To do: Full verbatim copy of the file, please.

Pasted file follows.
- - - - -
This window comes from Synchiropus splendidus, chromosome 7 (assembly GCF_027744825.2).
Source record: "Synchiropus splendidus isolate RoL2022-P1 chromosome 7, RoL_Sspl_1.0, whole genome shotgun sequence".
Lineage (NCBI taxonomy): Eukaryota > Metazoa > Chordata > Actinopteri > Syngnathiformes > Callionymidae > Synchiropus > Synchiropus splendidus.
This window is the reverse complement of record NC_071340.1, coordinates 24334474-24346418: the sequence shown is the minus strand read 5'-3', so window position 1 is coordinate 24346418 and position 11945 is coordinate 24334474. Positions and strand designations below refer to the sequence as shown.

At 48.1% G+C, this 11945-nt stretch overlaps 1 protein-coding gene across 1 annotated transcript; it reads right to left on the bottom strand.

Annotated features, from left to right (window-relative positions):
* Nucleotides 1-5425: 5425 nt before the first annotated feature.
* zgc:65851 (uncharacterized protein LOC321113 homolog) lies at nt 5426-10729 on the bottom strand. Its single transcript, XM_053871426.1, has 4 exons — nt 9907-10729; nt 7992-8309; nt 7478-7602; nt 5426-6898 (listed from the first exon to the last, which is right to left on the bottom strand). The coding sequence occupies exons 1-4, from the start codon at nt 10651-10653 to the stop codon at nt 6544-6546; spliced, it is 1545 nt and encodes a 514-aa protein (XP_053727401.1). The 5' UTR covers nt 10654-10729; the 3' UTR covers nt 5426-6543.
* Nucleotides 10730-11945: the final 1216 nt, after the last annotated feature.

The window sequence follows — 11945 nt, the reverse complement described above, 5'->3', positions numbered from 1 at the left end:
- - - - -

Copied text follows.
This window comes from Synchiropus splendidus, chromosome 7 (assembly GCF_027744825.2).
Source record: "Synchiropus splendidus isolate RoL2022-P1 chromosome 7, RoL_Sspl_1.0, whole genome shotgun sequence".
Lineage (NCBI taxonomy): Eukaryota > Metazoa > Chordata > Actinopteri > Syngnathiformes > Callionymidae > Synchiropus > Synchiropus splendidus.
This window is the reverse complement of record NC_071340.1, coordinates 24334474-24346418: the sequence shown is the minus strand read 5'-3', so window position 1 is coordinate 24346418 and position 11945 is coordinate 24334474. Positions and strand designations below refer to the sequence as shown.

At 48.1% G+C, this 11945-nt stretch overlaps 1 protein-coding gene across 1 annotated transcript; it reads right to left on the bottom strand.

Annotated features, from left to right (window-relative positions):
* Nucleotides 1-5425: 5425 nt before the first annotated feature.
* zgc:65851 (uncharacterized protein LOC321113 homolog) lies at nt 5426-10729 on the bottom strand. Its single transcript, XM_053871426.1, has 4 exons — nt 9907-10729; nt 7992-8309; nt 7478-7602; nt 5426-6898 (listed from the first exon to the last, which is right to left on the bottom strand). The coding sequence occupies exons 1-4, from the start codon at nt 10651-10653 to the stop codon at nt 6544-6546; spliced, it is 1545 nt and encodes a 514-aa protein (XP_053727401.1). The 5' UTR covers nt 10654-10729; the 3' UTR covers nt 5426-6543.
* Nucleotides 10730-11945: the final 1216 nt, after the last annotated feature.

The window sequence follows — 11945 nt, the reverse complement described above, 5'->3', positions numbered from 1 at the left end: